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Flaw exposed in HSBC's online banking

Bank says customers are 'adequately protected'

Website security in corporate America

Researchers at Cardiff University have uncovered a flaw in HSBC's online banking security process that has left over three million customer accounts vulnerable to attack over the last two years.

The researchers found that anyone using the attack would have guaranteed access to an account within nine tries, The Guardian reports.

The researchers, who plan to publish full details of their findings in security journals later in the year, have so far only divulged that the vulnerability would mean a machine compromised with a key-logger would quickly reveal all the information a criminal would need to gain fraudulent access to an account.

Professor Antonia Jones, the computer scientist who led the research team told The Guardian: "As long as this flaw exists, customers are at risk. For banks or institutions that are making huge amounts out of their customers not to protect them is pretty scandalous."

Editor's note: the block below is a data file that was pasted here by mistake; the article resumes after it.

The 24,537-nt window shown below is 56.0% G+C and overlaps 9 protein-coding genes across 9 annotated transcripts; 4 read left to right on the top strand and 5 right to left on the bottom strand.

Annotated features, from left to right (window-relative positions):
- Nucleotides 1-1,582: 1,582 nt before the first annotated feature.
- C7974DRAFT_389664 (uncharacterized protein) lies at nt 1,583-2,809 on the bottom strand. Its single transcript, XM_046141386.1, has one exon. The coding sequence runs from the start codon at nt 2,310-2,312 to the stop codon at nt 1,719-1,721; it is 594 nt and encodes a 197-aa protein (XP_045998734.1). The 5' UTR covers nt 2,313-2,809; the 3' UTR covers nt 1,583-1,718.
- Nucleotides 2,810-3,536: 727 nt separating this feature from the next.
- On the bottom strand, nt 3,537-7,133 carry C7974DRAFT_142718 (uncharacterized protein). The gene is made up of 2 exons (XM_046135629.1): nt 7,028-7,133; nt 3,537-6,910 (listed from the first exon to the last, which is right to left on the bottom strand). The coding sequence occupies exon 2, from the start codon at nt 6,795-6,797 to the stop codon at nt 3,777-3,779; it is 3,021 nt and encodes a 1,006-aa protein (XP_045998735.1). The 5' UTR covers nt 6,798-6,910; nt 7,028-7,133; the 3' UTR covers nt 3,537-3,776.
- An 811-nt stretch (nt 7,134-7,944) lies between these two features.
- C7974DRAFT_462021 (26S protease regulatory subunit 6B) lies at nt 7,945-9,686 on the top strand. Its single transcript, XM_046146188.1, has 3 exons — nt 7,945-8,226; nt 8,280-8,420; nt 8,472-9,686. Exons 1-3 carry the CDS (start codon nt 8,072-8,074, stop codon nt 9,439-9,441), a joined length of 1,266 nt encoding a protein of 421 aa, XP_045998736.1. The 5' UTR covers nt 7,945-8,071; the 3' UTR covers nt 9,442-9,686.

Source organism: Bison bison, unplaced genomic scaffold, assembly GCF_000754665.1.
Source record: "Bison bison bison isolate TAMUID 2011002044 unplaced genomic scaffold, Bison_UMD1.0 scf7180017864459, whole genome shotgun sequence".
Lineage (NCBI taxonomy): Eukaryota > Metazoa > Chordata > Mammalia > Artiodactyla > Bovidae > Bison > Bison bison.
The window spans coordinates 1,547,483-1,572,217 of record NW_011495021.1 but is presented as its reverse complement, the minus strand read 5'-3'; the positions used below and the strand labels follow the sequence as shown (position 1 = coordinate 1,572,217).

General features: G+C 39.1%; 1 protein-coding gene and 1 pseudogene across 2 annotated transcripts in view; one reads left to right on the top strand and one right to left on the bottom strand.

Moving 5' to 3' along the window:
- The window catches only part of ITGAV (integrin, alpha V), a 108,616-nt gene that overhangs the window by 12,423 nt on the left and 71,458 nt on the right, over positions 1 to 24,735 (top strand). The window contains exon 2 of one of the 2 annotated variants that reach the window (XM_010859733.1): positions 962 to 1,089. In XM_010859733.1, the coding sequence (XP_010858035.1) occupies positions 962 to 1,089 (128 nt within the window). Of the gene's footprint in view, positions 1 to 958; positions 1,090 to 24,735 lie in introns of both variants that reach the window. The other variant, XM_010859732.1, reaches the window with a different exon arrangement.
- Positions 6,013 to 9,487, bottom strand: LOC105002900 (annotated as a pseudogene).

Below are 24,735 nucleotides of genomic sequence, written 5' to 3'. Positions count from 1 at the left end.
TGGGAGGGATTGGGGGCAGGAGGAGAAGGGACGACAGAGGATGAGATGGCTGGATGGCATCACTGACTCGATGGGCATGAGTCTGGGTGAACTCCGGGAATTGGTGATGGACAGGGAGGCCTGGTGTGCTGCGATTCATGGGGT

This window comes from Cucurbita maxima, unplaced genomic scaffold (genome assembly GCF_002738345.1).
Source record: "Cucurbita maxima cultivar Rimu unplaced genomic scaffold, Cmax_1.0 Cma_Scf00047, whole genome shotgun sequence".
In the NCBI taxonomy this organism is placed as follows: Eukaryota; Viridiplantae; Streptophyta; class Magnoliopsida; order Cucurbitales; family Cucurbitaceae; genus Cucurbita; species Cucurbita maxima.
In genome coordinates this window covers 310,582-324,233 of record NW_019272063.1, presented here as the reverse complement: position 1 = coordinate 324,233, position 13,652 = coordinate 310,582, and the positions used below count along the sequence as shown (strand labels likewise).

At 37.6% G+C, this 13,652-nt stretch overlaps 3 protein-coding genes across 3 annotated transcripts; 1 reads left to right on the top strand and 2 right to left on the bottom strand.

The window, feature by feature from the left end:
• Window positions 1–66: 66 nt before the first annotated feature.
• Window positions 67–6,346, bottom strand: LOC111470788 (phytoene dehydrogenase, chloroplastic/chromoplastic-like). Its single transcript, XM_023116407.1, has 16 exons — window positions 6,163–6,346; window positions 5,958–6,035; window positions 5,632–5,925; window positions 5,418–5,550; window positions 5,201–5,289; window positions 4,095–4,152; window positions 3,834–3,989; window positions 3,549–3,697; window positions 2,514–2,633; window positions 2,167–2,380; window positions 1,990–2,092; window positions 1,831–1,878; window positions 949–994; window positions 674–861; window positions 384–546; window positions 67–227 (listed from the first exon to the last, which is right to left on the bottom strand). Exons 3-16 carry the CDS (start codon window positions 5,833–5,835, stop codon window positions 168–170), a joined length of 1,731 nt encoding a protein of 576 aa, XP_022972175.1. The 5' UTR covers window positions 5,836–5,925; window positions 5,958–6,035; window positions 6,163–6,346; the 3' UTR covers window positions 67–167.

HSBC, meanwhile, says it will review its security procedures in light of the disclosure, but described the vulnerability as "a supposed flaw" which it had never seen criminals use.

It added that the attack was "extremely sophisticated" would have to be very focussed on one individual, would therefore be unlikely to be particularly profitable, and thus was an unattractive approach.

In a statement, it said: "Online fraud via HSBC's internet banking system is substantially lower than the market average and we are satisfied our customers are adequately protected."

However, the other security experts warn that if the attack were to be automated, accounts would be very vulnerable. The Cardiff researchers add that once the loophole is spotted, it could be used to access accounts very simply. ®

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